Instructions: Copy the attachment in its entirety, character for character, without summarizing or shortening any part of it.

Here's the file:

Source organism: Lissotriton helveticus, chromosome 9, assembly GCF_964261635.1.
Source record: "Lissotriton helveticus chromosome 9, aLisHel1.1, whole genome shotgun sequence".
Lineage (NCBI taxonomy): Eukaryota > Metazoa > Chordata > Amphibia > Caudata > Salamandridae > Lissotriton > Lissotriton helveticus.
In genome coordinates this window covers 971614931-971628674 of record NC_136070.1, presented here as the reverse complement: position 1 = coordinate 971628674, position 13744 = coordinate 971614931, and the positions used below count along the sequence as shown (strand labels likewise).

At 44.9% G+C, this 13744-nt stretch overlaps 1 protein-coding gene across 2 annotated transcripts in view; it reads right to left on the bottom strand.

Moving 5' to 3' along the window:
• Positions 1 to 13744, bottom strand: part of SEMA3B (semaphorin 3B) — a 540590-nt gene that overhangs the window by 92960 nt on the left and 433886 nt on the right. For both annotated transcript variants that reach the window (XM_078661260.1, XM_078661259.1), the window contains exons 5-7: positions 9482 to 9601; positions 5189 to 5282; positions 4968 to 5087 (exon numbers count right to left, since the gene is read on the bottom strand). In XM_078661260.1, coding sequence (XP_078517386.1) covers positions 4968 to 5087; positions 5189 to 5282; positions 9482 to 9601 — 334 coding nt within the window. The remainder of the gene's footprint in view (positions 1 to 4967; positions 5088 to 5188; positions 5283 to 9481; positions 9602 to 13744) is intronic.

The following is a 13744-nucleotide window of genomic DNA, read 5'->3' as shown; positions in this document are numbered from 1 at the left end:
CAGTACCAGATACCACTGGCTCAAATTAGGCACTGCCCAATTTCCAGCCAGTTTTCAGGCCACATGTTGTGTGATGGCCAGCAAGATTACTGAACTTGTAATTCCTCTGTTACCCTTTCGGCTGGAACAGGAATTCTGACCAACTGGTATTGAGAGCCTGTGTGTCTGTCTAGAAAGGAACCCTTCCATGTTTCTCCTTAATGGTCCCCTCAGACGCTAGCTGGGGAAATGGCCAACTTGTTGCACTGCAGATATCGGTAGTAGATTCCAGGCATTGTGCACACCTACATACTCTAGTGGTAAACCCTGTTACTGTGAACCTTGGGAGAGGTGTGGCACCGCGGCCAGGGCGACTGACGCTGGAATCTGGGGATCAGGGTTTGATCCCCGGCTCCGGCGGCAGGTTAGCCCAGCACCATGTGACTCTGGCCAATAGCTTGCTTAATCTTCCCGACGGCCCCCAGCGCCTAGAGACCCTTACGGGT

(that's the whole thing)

Source organism: Lissotriton helveticus, chromosome 9, assembly GCF_964261635.1.
Source record: "Lissotriton helveticus chromosome 9, aLisHel1.1, whole genome shotgun sequence".
Lineage (NCBI taxonomy): Eukaryota > Metazoa > Chordata > Amphibia > Caudata > Salamandridae > Lissotriton > Lissotriton helveticus.
In genome coordinates this window covers 971614931-971628674 of record NC_136070.1, presented here as the reverse complement: position 1 = coordinate 971628674, position 13744 = coordinate 971614931, and the positions used below count along the sequence as shown (strand labels likewise).

At 44.9% G+C, this 13744-nt stretch overlaps 1 protein-coding gene across 2 annotated transcripts in view; it reads right to left on the bottom strand.

Moving 5' to 3' along the window:
• Positions 1 to 13744, bottom strand: part of SEMA3B (semaphorin 3B) — a 540590-nt gene that overhangs the window by 92960 nt on the left and 433886 nt on the right. For both annotated transcript variants that reach the window (XM_078661260.1, XM_078661259.1), the window contains exons 5-7: positions 9482 to 9601; positions 5189 to 5282; positions 4968 to 5087 (exon numbers count right to left, since the gene is read on the bottom strand). In XM_078661260.1, coding sequence (XP_078517386.1) covers positions 4968 to 5087; positions 5189 to 5282; positions 9482 to 9601 — 334 coding nt within the window. The remainder of the gene's footprint in view (positions 1 to 4967; positions 5088 to 5188; positions 5283 to 9481; positions 9602 to 13744) is intronic.

The following is a 13744-nucleotide window of genomic DNA, read 5'->3' as shown; positions in this document are numbered from 1 at the left end:
CAGTACCAGATACCACTGGCTCAAATTAGGCACTGCCCAATTTCCAGCCAGTTTTCAGGCCACATGTTGTGTGATGGCCAGCAAGATTACTGAACTTGTAATTCCTCTGTTACCCTTTCGGCTGGAACAGGAATTCTGACCAACTGGTATTGAGAGCCTGTGTGTCTGTCTAGAAAGGAACCCTTCCATGTTTCTCCTTAATGGTCCCCTCAGACGCTAGCTGGGGAAATGGCCAACTTGTTGCACTGCAGATATCGGTAGTAGATTCCAGGCATTGTGCACACCTACATACTCTAGTGGTAAACCCTGTTACTGTGAACCTTGGGAGAGGTGTGGCACCGCGGCCAGGGCGACTGACGCTGGAATCTGGGGATCAGGGTTTGATCCCCGGCTCCGGCGGCAGGTTAGCCCAGCACCATGTGACTCTGGCCAATAGCTTGCTTAATCTTCCCGACGGCCCCCAGCGCCTAGAGACCCTTACGGGT